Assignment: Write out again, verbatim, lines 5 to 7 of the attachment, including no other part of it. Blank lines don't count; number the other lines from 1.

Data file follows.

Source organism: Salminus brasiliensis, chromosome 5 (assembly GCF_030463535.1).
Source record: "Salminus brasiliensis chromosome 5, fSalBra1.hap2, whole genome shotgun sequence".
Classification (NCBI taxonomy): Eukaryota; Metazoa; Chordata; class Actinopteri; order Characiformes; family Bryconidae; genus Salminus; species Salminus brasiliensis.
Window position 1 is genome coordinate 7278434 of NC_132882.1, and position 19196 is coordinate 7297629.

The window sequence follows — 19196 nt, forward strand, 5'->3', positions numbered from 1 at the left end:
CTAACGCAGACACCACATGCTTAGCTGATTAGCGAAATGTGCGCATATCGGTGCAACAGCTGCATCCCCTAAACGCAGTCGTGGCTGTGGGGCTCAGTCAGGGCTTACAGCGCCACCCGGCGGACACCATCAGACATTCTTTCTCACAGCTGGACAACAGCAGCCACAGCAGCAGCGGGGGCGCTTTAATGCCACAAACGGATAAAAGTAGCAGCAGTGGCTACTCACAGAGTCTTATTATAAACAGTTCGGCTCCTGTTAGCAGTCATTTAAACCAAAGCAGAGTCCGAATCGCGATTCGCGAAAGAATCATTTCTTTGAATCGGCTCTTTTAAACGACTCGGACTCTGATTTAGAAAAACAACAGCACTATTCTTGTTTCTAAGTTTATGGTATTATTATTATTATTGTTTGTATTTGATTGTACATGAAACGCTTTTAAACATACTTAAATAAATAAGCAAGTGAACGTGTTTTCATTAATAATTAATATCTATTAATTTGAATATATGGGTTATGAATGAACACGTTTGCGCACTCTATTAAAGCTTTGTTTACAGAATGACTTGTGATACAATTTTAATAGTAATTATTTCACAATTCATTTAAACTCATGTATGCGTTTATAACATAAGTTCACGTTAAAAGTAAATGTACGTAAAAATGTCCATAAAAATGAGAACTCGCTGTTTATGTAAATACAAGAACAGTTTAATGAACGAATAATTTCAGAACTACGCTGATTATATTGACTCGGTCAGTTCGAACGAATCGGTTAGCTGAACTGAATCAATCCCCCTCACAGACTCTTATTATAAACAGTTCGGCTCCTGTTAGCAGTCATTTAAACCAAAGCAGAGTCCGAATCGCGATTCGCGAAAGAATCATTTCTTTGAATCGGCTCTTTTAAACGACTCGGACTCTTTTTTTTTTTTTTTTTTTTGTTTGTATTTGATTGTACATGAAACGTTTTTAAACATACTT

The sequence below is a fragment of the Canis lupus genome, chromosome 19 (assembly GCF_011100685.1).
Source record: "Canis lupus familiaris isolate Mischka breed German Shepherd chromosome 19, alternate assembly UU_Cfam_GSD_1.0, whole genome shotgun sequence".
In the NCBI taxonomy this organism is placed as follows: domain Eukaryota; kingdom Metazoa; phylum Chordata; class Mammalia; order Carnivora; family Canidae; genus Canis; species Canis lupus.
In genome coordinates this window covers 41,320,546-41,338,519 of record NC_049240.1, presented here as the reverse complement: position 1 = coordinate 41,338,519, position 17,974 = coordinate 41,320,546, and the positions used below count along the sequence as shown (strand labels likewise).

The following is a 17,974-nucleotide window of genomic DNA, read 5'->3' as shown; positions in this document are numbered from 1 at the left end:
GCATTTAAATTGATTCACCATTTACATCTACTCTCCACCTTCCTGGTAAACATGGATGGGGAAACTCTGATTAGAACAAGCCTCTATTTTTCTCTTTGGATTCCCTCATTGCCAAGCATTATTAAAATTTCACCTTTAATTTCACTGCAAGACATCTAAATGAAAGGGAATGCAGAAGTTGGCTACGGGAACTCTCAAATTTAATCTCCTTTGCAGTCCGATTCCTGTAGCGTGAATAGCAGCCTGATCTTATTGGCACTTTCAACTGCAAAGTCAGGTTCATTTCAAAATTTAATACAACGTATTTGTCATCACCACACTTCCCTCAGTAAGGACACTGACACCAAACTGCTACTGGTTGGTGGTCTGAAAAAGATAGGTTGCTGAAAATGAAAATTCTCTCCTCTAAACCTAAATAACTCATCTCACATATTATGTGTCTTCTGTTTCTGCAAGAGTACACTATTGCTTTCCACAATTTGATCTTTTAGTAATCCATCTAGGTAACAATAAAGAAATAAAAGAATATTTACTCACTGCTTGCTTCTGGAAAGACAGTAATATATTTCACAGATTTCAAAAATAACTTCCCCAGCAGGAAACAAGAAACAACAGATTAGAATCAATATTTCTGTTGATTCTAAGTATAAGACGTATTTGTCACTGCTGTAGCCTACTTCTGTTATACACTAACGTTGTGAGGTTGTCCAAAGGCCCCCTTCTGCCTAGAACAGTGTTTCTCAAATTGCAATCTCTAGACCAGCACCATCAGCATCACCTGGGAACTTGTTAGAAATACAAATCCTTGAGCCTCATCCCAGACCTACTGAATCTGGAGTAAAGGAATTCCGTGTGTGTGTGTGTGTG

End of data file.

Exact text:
The window sequence follows — 19196 nt, forward strand, 5'->3', positions numbered from 1 at the left end:
CTAACGCAGACACCACATGCTTAGCTGATTAGCGAAATGTGCGCATATCGGTGCAACAGCTGCATCCCCTAAACGCAGTCGTGGCTGTGGGGCTCAGTCAGGGCTTACAGCGCCACCCGGCGGACACCATCAGACATTCTTTCTCACAGCTGGACAACAGCAGCCACAGCAGCAGCGGGGGCGCTTTAATGCCACAAACGGATAAAAGTAGCAGCAGTGGCTACTCACAGAGTCTTATTATAAACAGTTCGGCTCCTGTTAGCAGTCATTTAAACCAAAGCAGAGTCCGAATCGCGATTCGCGAAAGAATCATTTCTTTGAATCGGCTCTTTTAAACGACTCGGACTCTGATTTAGAAAAACAACAGCACTATTCTTGTTTCTAAGTTTATGGTATTATTATTATTATTGTTTGTATTTGATTGTACATGAAACGCTTTTAAACATACTTAAATAAATAAGCAAGTGAACGTGTTTTCATTAATAATTAATATCTATTAATTTGAATATATGGGTTATGAATGAACACGTTTGCGCACTCTATTAAAGCTTTGTTTACAGAATGACTTGTGATACAATTTTAATAGTAATTATTTCACAATTCATTTAAACTCATGTATGCGTTTATAACATAAGTTCACGTTAAAAGTAAATGTACGTAAAAATGTCCATAAAAATGAGAACTCGCTGTTTATGTAAATACAAGAACAGTTTAATGAACGAATAATTTCAGAACTACGCTGATTATATTGACTCGGTCAGTTCGAACGAATCGGTTAGCTGAACTGAATCAATCCCCCTCACAGACTCTTATTATAAACAGTTCGGCTCCTGTTAGCAGTCATTTAAACCAAAGCAGAGTCCGAATCGCGATTCGCGAAAGAATCATTTCTTTGAATCGGCTCTTTTAAACGACTCGGACTCTTTTTTTTTTTTTTTTTTTTGTTTGTATTTGATTGTACATGAAACGTTTTTAAACATACTT

The sequence below is a fragment of the Canis lupus genome, chromosome 19 (assembly GCF_011100685.1).